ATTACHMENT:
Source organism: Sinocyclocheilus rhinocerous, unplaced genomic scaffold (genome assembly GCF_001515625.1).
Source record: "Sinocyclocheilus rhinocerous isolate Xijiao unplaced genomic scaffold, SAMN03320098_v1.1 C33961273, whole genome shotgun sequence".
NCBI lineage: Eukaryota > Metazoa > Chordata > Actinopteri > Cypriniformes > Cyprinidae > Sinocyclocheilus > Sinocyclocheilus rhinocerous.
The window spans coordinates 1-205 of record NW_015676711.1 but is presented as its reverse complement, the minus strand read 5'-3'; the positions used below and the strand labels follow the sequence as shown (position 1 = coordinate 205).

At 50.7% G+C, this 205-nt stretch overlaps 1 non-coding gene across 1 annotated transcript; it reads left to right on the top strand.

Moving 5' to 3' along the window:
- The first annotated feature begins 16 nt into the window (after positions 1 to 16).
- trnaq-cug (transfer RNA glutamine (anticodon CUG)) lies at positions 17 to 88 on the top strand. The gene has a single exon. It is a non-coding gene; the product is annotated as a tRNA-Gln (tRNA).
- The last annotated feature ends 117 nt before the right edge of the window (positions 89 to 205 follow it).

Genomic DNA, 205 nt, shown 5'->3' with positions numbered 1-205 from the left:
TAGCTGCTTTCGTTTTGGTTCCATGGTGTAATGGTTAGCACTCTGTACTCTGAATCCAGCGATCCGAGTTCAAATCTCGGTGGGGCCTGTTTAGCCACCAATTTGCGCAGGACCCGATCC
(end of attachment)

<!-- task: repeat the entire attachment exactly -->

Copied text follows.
Source organism: Sinocyclocheilus rhinocerous, unplaced genomic scaffold (genome assembly GCF_001515625.1).
Source record: "Sinocyclocheilus rhinocerous isolate Xijiao unplaced genomic scaffold, SAMN03320098_v1.1 C33961273, whole genome shotgun sequence".
NCBI lineage: Eukaryota > Metazoa > Chordata > Actinopteri > Cypriniformes > Cyprinidae > Sinocyclocheilus > Sinocyclocheilus rhinocerous.
The window spans coordinates 1-205 of record NW_015676711.1 but is presented as its reverse complement, the minus strand read 5'-3'; the positions used below and the strand labels follow the sequence as shown (position 1 = coordinate 205).

At 50.7% G+C, this 205-nt stretch overlaps 1 non-coding gene across 1 annotated transcript; it reads left to right on the top strand.

Moving 5' to 3' along the window:
- The first annotated feature begins 16 nt into the window (after positions 1 to 16).
- trnaq-cug (transfer RNA glutamine (anticodon CUG)) lies at positions 17 to 88 on the top strand. The gene has a single exon. It is a non-coding gene; the product is annotated as a tRNA-Gln (tRNA).
- The last annotated feature ends 117 nt before the right edge of the window (positions 89 to 205 follow it).

Genomic DNA, 205 nt, shown 5'->3' with positions numbered 1-205 from the left:
TAGCTGCTTTCGTTTTGGTTCCATGGTGTAATGGTTAGCACTCTGTACTCTGAATCCAGCGATCCGAGTTCAAATCTCGGTGGGGCCTGTTTAGCCACCAATTTGCGCAGGACCCGATCC